The cross is not a symbol of hope and redemption to Jewish people. It is a symbol that people killed behind the guise of. It is a symbol that was reappropriated after the Holocaust in some art pieces in order to show that the Jewish people, in losing 6 million of their own families, were just as unjustly and viciously harmed as Jesus – a Jew Himself. The cross is a sign of a people who called them blind and deaf to Jesus and told them that the promises of God were truly not for them in the first place. The cross is a reminder of people helped the Nazis rise to legitimacy. The cross is something that has fallen so far from its original purpose and message. The solidarity in Jewish art was with the suffering of Jesus the man rather than Jesus the Divine. But it was a solidarity that was deep. I saw art that put the cross in context from a different perspective today, and it made me want to weep. But, again, just as on other days, there were no tears that fell. Just a silent cry in my heart that said, I must do better. We must do better.
Where do I go from here? How do I continue to be passionate for ending human rights violations happening at the hands of the Israeli state while understanding that one of the main reasons for the extremist edges of Zionism we see here in the first place was the danger that Jews faced everywhere in the world, especially during the Holocaust? How do I put my own piece of Jewish history into my Christianity, as someone who has a maternal side of the family that largely became atheistic after the Holocaust, and I barely feel attached to the culture? How do I make sure that anti-Semitism isn’t slipping into my readings, sermons, and activism?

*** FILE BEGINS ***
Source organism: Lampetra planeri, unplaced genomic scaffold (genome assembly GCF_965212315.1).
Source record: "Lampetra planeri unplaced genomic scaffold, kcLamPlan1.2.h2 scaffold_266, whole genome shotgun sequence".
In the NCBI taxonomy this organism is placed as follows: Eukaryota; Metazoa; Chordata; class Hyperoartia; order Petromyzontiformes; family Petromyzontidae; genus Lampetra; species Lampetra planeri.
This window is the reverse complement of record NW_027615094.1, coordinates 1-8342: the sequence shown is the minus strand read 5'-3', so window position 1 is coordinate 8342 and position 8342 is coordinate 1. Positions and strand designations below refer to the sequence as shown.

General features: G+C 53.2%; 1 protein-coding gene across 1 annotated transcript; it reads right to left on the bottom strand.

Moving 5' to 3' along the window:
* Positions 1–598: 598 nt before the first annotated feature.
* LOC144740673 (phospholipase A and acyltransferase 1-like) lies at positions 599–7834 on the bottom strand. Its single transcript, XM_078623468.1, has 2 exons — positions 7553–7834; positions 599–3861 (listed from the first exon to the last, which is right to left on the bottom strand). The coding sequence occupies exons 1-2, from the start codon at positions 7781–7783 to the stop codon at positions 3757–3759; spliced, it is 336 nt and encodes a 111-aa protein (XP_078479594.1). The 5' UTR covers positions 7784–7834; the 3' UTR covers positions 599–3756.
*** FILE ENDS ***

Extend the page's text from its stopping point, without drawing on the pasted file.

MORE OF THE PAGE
I am thankful for Israelis who are fighting to end the occupation. I am thankful for Gershom Gorenberg’s living example that one can be Zionist without being an extremist who doesn’t care about the plight of the Palestinian people. I am thankful for the rabbinical students that we met today at a local Conservative Judaism rabbinical institute, Schechter Institute, many of whom are from abroad and doing part of their training here before returning to their (other) home. They taught me the saying, “2 Jews, 13 opinions.” They’re helping me to remember things I forgot, or, to be honest, never fully learned in the first place. Though there are radical Israeli settlers who shamelessly take Palestinian land (not out of economic reasons such as cheap housing with higher educational opportunities for children, but simply out of a toxic ideology that they have a God-given right to 100% of the Land and the Palestinians don’t), there are also Israelis and Jews around the world fighting to end the occupation and find a solution. There are Israelis who are creating interfaith and intrafaith dialogues about how to move forward together. They sat with us, ate lunch, and encouraged us to be their colleagues once we’re all out of school, despite the terrible history that we have together. I owe others the same chance to hear their narratives from beginning to end.
Everyone deserves a home, a place where their holidays are celebrated, their mother tongue is spoken in the market, and the streets feel safe to walk, to exist, to flourish. May it come soon to both of these peoples and all others who are displaced and lost in this world. We all must remember what it looks and feels like to dream big in this mess.
“The heart is deceitful above all things and beyond cure. Who can understand it? ‘I the Lord search the heart and examine the mind, to reward each person according to their conduct, according to what their deeds deserve.’ …Heal me, Lord, and I will be healed; save me and I will be saved, for you are the one I praise.”
– Jeremiah 17:9-10, 14 (NIV)